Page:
It’s cold outside. There are little to no events in the race schedule. What does that mean for my short term goals when the only immediate motivation for hitting the bike hard is a New Year’s resolution, or a feeling of obligation to bring up your “fitness level”. It can be hard to find direction and structure in our training. So what should we be targeting, and how do we accomplish those targets?
For most people, there is a relatively large window of opportunity to prepare for any upcoming events. This means we have a lot of time make physiological adaptations that might take longer to evoke or that can build a good foundation to progress at a faster rate. The two big ones are strength and endurance, both of which can be built via off the bike training. Strength training off the bike can isolate weaker muscles and train them independently. When on the bike, stronger muscles may be overcompensating for weaker ones. Combining off the bike and on the bike training can develop strength in the right areas, and then integrate it into an effective pedal stroke, improving overall performance.
As well as targeting areas of weakness, we can also more easily work on improving some key building blocks of good cycling efficiency such as core stability, posture, mobility, and balance. Not only is this great for performance, but it also helps people in day to day life. Working in an office? Exercises that benefit posture are ideal to help with back issues that originate from hours spent sitting in a chair. Mobility is limited when riding a bike, as with office work. Incorporating stretching and mobility exercises can help with reach on the bike, more efficient hip flexion, and a general feeling of decreased tension on muscles and joints.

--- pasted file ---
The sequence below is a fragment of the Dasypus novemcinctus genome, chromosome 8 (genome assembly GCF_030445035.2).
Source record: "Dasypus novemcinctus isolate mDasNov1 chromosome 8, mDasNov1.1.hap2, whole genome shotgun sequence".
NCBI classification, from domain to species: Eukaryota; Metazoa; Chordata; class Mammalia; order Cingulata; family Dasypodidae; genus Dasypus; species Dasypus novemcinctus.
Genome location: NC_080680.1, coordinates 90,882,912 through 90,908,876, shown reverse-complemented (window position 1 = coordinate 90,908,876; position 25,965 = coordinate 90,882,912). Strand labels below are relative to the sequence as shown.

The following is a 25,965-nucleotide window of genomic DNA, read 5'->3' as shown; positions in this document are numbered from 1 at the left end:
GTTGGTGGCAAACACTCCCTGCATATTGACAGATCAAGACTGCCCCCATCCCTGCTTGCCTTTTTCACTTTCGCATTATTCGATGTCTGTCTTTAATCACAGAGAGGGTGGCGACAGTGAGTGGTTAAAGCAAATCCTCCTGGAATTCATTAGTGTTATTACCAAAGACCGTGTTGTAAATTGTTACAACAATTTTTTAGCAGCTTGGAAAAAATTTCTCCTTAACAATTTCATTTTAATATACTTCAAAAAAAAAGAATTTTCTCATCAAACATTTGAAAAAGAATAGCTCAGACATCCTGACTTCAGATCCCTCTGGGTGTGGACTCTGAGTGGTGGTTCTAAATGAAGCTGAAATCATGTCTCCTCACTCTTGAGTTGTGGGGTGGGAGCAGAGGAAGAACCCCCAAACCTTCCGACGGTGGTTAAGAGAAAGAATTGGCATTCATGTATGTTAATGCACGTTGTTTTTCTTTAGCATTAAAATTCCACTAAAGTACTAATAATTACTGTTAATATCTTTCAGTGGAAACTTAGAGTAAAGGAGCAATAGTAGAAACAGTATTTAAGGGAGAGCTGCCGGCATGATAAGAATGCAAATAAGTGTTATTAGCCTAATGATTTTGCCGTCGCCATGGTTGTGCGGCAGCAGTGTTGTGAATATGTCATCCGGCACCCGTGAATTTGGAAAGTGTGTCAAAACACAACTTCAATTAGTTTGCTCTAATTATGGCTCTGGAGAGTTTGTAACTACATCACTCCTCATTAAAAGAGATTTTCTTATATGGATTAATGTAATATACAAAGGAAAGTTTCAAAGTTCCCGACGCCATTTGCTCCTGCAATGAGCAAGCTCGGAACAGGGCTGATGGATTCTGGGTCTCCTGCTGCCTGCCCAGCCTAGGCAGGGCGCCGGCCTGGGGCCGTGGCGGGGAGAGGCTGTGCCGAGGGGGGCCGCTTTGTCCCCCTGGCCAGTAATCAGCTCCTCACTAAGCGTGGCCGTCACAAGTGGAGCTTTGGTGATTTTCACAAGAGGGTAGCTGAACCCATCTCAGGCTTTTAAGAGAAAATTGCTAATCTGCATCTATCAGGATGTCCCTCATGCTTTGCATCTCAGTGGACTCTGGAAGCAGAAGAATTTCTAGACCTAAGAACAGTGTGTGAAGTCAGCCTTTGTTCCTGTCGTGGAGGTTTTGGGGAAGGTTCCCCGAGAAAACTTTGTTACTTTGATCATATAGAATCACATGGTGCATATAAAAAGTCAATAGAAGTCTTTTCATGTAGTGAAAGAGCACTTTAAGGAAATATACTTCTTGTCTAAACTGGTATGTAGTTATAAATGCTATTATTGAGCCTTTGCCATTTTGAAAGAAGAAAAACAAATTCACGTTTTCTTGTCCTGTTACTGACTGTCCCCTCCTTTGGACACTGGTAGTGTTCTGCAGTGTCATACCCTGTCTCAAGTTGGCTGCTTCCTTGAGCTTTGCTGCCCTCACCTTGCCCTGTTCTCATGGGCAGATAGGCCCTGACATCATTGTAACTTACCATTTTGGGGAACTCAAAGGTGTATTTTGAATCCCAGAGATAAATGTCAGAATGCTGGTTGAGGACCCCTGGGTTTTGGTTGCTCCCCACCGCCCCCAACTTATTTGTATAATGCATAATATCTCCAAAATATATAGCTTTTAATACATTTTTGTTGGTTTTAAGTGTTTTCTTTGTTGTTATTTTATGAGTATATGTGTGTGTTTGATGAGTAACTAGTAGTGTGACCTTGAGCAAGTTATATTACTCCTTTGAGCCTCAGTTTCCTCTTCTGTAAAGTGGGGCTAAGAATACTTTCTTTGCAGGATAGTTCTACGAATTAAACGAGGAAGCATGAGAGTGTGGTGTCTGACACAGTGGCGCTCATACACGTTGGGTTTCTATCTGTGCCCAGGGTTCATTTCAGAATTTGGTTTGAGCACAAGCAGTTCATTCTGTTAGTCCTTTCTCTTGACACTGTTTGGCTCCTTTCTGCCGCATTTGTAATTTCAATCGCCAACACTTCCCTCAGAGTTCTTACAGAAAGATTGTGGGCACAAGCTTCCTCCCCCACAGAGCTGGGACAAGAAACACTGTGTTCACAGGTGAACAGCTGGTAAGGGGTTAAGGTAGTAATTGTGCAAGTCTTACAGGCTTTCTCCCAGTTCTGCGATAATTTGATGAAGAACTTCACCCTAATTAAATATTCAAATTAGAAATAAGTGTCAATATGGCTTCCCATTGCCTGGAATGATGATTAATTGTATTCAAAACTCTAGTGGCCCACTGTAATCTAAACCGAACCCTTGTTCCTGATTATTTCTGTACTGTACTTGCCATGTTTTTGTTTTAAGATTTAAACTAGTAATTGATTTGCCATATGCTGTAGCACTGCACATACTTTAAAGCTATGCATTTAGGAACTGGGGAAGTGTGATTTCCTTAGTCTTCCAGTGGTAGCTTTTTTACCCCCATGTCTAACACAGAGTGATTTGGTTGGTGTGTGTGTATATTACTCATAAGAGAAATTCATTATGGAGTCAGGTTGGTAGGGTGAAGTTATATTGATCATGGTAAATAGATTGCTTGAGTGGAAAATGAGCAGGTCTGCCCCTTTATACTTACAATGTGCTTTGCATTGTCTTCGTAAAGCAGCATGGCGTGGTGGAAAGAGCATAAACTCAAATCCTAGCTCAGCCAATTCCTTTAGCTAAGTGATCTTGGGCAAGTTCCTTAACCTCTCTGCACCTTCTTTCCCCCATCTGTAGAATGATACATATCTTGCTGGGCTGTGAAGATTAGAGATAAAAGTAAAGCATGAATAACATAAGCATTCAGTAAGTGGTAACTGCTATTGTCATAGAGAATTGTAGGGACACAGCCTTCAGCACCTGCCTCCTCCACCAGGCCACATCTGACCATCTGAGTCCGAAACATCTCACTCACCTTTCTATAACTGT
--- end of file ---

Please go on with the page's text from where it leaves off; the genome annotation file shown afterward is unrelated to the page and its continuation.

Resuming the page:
To develop our endurance we need to target certain muscle fibers that are built for it. We all have three types of muscle fibers distributed throughout our muscles, one of which (slow twitch) is designed to work at a low intensity for a very long time. These are our endurance muscle fibers. To strengthen them, we can do an activity at low intensity for a very long period of time (very light – very high repetition) such as running or Zone 3-4 cycling. Alternatively, we can increase the intensity a little bit and drastically decrease the repetition needed for an effect (light to moderate – 12-15 repetitions – 3-5 sets). This condenses the time spent training endurance, without losing the training effect.
For many in the cycling world, strength and conditioning is an unappealing prospect. We’re comfortable on the bike, we enjoy riding more than we enjoy lifting weights. However, to get the biggest benefit from your riding, fixing/improving issues or weak points with off the bike training is a necessary evil. This doesn’t have to be heavy hurt yourself lifting, this can be moderate intensity, high repetition lifting that doesn’t leave you in pain for the following 24 – 48 hrs. It can be stretched to increase flexibility and/or plyometrics to develop short powerful movements. Strength & conditioning is more than just lifting weights = get big. It’s a scientific and methodical approach to improving performance.
Feel free to email Strength Coach James at [email protected]